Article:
How to Not Get Scammed Buying Tickets
IdentityIQ

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If attending the biggest sporting events, festivals and concerts is a big part of your vacation plans, it can be a bummer to find out that the ticket deal you scored is a scam. After all, you are making a hefty investment to be there, which you know after budgeting out your vacation. And it can really burst your bubble when the tickets are all sold out.

Well, ticket scams are more common than you realize. According to a report from CNBC, roughly 12% of American adults reported having bought a concert ticket that was, in fact, a scam. The scams happen when the ticket prices are through the roof, or the tickets have sold out.

Here is what you can do to help not fall victim to ticket scammers.

How Do Ticket Scams Work?

Scammers take advantage of enthusiastic fans keen on seeing their favorite singer or band. Fans are desperate to get inside and grow impatient, terrified that they may not get in. This creates a sense of urgency, which works in the scammer’s favor.

It gives them the perfect opportunity to sell you a fake ticket that won’t get accepted at the event.

Simply put, scammers use tickets as bait to steal your personal identifiable information and cash. Therefore, they tend to sell fake tickets. Or, you could also be purchasing a ticket online, but you may never obtain it.

These scams are highly prevalent for popular plays, sporting events and concerts due to the event selling out.

How to Avoid Buying Fake Tickets?

To help avoid getting conned, find out what the actual ticket looks like. It may be tricky to tell a fake ticket apart from the real ticket but be sure to look at the details.

Do not buy a ticket that doesn’t include the seat, row and block details. You can then confirm with the venue.

If someone contacts you first about selling tickets, has a price too good to be true and has a very low follower count, this is most likely a scam.

Scammers prey on your desperation and are offering you the impossible. So don’t take the bait.

Scammers know that family vacations are expensive. Seeing a promotion for five tickets at the price of one can end up hurting your finances rather than helping them.

Stay out of debt before, during and even after your event or vacation by researching the seller.

Lastly, check if the seller has any negative feedback and be sure the payment page is secure. Secured pages tend to have a padlock in their address bar, which can come in handy when you are spending a big sum.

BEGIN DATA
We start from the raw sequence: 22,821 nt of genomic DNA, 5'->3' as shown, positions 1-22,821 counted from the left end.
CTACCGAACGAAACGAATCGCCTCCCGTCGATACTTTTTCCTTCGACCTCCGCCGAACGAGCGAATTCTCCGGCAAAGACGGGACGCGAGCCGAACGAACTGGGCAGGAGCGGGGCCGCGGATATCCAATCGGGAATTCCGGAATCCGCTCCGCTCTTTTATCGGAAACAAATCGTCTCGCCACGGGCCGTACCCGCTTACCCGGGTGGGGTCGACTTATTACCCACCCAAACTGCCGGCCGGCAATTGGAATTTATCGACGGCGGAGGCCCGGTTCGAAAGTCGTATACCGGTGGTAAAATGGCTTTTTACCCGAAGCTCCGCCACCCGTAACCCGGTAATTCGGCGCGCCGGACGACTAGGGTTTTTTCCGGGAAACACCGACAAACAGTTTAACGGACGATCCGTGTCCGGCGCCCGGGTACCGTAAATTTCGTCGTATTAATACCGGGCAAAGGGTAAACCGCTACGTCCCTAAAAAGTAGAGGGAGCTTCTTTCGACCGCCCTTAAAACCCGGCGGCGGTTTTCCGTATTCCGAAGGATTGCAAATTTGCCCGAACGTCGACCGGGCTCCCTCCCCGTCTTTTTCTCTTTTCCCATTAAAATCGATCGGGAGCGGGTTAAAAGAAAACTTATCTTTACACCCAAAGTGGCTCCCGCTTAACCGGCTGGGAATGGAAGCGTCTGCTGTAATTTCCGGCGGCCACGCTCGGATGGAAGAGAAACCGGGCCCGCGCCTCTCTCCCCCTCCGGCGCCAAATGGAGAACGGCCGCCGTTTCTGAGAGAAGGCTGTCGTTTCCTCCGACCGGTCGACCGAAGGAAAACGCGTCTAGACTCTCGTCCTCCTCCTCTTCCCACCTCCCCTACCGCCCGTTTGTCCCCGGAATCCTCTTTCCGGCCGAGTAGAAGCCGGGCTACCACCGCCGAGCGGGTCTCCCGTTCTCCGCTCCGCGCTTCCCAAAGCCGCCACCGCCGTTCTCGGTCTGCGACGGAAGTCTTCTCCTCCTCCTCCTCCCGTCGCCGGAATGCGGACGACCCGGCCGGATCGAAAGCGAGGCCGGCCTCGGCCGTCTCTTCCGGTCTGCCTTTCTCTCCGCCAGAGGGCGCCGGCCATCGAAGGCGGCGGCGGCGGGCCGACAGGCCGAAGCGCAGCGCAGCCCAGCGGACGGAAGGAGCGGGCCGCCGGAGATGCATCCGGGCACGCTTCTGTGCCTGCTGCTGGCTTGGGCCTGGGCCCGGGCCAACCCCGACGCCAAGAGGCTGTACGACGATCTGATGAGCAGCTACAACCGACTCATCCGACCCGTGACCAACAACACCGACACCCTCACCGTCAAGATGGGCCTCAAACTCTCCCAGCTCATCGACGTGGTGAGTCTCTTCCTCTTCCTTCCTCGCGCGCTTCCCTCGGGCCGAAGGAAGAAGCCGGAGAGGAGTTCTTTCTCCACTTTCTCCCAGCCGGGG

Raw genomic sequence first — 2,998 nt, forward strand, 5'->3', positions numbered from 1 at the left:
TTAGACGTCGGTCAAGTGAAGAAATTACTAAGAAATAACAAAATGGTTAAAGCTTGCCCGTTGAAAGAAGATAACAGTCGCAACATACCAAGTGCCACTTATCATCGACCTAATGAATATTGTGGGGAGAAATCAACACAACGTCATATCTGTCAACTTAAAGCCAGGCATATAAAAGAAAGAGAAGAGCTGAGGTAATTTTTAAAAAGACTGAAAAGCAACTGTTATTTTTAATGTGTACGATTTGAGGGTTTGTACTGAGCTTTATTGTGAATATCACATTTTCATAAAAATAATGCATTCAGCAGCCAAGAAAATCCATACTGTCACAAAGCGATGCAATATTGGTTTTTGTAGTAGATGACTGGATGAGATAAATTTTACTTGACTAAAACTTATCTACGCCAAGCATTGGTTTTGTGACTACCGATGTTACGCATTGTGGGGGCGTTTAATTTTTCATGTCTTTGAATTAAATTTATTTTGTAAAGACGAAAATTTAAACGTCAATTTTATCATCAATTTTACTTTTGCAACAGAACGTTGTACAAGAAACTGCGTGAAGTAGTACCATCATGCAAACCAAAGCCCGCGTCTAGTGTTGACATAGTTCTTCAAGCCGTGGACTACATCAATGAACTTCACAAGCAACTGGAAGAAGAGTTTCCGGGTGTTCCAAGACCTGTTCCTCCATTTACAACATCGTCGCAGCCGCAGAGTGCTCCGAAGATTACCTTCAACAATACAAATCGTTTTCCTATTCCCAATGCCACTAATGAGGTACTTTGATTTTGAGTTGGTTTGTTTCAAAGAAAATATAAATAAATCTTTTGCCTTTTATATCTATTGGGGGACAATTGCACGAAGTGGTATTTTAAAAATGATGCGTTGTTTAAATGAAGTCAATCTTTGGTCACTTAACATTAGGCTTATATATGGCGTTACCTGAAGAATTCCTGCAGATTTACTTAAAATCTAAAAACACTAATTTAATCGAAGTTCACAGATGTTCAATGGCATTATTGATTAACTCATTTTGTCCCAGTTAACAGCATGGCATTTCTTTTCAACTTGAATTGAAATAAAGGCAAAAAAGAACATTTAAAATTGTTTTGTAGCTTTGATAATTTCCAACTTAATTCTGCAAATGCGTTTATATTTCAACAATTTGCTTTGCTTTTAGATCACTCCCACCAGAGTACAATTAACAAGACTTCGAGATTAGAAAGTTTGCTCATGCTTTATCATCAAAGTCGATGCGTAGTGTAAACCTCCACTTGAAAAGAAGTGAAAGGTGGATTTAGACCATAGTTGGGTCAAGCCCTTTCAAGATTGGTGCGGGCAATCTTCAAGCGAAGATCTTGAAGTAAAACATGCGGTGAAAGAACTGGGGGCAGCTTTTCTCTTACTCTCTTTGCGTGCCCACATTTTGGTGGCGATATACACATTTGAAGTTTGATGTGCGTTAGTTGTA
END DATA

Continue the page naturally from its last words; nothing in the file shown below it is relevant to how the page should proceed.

Where to Report Ticket Scams?

There are a couple of options at your disposal when it comes to reporting a ticket scam. If you met the seller in person, and you know what they look like, then feel free to file a local police report.

If you purchased these tickets online, but never received them or used them, then talk to a state consumer protection office.

You can also rely on the Online Complaint Assistant with the Federal Trade Commission. For those who used their credit card to make a purchase, you can report this issue to the card company.

You can dispute the charge. This means that the transaction that happened may be reversed.

How to Recover from a Ticket Scam?

Scammers typically ask you to issue the payment in ways that can make it difficult for you to get your cash back.

That’s why using options like PayPal can make for a more practical approach. But, if you didn’t, then the sooner you act, the better. Report the scam as soon as possible to try to get a refund.

If you believe your personal information has been compromised by a ticket scam, then investing in an identity theft protection plan is a good idea.

It can protect your sensitive information and credit. Identity theft and credit monitoring services are here to bring security and peace of mind.

Now that you know how to help take better care of your personal information and make more reliable ticket purchases, you can enjoy your concert stress-free.

Watch our video below for more on ticket scams!



The post How to Not Get Scammed Buying Tickets appeared first on IdentityIQ written by Nicole Bitting

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